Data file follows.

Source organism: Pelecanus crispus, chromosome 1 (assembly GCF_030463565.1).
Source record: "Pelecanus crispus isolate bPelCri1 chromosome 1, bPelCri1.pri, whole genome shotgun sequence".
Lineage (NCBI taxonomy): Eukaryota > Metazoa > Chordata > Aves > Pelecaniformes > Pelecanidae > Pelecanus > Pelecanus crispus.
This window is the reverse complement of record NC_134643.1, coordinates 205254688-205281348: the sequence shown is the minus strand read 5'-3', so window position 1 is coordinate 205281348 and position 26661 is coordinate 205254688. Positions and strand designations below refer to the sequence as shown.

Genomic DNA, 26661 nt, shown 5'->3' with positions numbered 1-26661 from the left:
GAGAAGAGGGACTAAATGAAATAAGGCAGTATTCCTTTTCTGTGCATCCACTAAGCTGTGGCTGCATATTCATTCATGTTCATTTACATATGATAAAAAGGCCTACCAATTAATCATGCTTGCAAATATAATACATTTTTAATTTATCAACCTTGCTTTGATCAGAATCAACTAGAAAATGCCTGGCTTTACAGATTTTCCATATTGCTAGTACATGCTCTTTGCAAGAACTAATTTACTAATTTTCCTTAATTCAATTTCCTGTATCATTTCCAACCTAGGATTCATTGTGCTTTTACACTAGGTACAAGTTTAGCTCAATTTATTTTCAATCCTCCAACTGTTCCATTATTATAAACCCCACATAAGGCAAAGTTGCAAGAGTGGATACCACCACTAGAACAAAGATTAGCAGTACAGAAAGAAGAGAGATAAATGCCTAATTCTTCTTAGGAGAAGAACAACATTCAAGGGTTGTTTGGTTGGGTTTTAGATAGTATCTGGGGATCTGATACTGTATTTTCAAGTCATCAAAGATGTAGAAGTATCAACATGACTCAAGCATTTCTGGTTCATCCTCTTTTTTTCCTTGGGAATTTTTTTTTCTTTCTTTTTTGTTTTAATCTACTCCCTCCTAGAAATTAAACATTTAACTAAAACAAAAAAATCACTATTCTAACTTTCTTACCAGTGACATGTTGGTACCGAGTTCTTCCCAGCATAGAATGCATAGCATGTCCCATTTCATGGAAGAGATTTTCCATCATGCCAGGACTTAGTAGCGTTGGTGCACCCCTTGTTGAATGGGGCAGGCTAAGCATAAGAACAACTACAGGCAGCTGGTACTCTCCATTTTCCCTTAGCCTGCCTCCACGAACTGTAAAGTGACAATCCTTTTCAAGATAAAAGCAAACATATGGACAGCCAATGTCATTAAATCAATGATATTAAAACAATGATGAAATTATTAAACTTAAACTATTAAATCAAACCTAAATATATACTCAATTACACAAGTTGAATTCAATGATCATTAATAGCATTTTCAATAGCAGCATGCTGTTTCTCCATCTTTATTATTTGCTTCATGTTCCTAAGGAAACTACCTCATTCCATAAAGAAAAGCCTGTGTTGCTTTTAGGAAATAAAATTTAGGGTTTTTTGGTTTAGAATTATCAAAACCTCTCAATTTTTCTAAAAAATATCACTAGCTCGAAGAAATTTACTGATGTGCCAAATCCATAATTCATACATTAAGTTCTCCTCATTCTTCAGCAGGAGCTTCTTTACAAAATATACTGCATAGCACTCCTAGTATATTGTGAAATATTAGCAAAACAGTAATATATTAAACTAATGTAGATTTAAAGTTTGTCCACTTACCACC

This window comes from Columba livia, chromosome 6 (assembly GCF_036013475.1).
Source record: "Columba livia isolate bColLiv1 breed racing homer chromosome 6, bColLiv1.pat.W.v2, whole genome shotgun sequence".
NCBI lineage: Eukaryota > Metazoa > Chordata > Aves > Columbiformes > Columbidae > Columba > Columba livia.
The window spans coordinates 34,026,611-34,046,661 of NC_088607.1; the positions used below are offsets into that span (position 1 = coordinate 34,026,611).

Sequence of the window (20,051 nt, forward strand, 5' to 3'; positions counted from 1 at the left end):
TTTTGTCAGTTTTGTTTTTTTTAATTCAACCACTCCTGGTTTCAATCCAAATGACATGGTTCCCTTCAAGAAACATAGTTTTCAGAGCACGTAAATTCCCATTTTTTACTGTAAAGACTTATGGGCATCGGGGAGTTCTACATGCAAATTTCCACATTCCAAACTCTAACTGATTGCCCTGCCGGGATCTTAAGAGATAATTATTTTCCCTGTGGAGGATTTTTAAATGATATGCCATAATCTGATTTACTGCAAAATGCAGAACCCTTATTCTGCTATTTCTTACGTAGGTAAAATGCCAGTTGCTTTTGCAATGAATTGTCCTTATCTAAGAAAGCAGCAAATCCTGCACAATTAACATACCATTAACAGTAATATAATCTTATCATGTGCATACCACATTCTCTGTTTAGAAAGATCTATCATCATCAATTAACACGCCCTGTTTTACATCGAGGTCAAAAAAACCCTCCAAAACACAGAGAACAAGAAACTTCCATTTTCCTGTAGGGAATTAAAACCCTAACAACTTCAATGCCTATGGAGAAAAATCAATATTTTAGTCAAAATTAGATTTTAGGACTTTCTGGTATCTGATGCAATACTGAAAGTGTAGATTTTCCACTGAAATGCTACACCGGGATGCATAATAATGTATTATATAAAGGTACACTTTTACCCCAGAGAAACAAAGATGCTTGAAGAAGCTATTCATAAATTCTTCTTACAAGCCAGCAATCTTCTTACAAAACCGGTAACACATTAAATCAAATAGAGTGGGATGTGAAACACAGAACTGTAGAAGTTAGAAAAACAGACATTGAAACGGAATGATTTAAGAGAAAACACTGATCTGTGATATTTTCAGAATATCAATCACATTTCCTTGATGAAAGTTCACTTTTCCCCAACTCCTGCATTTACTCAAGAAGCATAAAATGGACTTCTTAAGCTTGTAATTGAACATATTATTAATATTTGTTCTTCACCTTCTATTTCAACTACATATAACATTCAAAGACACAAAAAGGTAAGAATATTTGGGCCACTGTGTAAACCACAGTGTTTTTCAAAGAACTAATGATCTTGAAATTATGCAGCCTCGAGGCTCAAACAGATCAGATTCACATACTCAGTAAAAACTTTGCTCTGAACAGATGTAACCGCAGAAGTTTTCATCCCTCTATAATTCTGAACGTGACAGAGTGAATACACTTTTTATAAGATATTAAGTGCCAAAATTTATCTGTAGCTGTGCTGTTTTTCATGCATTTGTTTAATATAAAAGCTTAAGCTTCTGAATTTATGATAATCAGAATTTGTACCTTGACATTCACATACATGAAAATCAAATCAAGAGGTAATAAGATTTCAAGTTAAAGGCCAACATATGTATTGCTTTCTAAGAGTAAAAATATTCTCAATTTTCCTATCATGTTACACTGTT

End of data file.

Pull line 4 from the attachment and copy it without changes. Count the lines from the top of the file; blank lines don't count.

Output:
This window is the reverse complement of record NC_134643.1, coordinates 205254688-205281348: the sequence shown is the minus strand read 5'-3', so window position 1 is coordinate 205281348 and position 26661 is coordinate 205254688. Positions and strand designations below refer to the sequence as shown.